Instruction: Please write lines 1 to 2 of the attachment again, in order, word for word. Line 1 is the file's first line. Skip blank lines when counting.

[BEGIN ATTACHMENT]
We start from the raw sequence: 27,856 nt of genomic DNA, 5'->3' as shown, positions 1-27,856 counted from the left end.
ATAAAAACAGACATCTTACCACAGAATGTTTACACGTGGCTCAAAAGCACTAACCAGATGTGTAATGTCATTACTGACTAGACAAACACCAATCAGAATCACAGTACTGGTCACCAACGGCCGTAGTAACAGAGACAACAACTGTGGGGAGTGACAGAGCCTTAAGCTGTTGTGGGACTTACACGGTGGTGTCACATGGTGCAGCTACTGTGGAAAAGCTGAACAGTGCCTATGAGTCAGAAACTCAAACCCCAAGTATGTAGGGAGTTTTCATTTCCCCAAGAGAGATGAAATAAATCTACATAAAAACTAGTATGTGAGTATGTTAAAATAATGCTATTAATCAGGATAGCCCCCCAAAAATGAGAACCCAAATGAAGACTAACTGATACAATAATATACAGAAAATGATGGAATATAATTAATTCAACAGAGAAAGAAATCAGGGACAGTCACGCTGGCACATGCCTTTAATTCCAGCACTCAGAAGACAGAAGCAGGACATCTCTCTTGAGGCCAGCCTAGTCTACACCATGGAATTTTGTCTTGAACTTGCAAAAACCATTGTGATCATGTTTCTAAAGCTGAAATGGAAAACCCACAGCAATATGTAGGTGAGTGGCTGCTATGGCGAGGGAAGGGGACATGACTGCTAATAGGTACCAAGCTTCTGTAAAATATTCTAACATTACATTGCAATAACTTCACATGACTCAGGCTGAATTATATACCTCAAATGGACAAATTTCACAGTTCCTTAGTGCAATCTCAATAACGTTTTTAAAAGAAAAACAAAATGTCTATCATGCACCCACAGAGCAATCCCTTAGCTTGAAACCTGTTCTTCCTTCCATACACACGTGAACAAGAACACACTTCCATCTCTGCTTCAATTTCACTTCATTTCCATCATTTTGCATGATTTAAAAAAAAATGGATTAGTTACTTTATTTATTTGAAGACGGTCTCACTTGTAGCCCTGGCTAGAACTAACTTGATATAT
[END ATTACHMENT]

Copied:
We start from the raw sequence: 27,856 nt of genomic DNA, 5'->3' as shown, positions 1-27,856 counted from the left end.
ATAAAAACAGACATCTTACCACAGAATGTTTACACGTGGCTCAAAAGCACTAACCAGATGTGTAATGTCATTACTGACTAGACAAACACCAATCAGAATCACAGTACTGGTCACCAACGGCCGTAGTAACAGAGACAACAACTGTGGGGAGTGACAGAGCCTTAAGCTGTTGTGGGACTTACACGGTGGTGTCACATGGTGCAGCTACTGTGGAAAAGCTGAACAGTGCCTATGAGTCAGAAACTCAAACCCCAAGTATGTAGGGAGTTTTCATTTCCCCAAGAGAGATGAAATAAATCTACATAAAAACTAGTATGTGAGTATGTTAAAATAATGCTATTAATCAGGATAGCCCCCCAAAAATGAGAACCCAAATGAAGACTAACTGATACAATAATATACAGAAAATGATGGAATATAATTAATTCAACAGAGAAAGAAATCAGGGACAGTCACGCTGGCACATGCCTTTAATTCCAGCACTCAGAAGACAGAAGCAGGACATCTCTCTTGAGGCCAGCCTAGTCTACACCATGGAATTTTGTCTTGAACTTGCAAAAACCATTGTGATCATGTTTCTAAAGCTGAAATGGAAAACCCACAGCAATATGTAGGTGAGTGGCTGCTATGGCGAGGGAAGGGGACATGACTGCTAATAGGTACCAAGCTTCTGTAAAATATTCTAACATTACATTGCAATAACTTCACATGACTCAGGCTGAATTATATACCTCAAATGGACAAATTTCACAGTTCCTTAGTGCAATCTCAATAACGTTTTTAAAAGAAAAACAAAATGTCTATCATGCACCCACAGAGCAATCCCTTAGCTTGAAACCTGTTCTTCCTTCCATACACACGTGAACAAGAACACACTTCCATCTCTGCTTCAATTTCACTTCATTTCCATCATTTTGCATGATTTAAAAAAAAATGGATTAGTTACTTTATTTATTTGAAGACGGTCTCACTTGTAGCCCTGGCTAGAACTAACTTGATATAT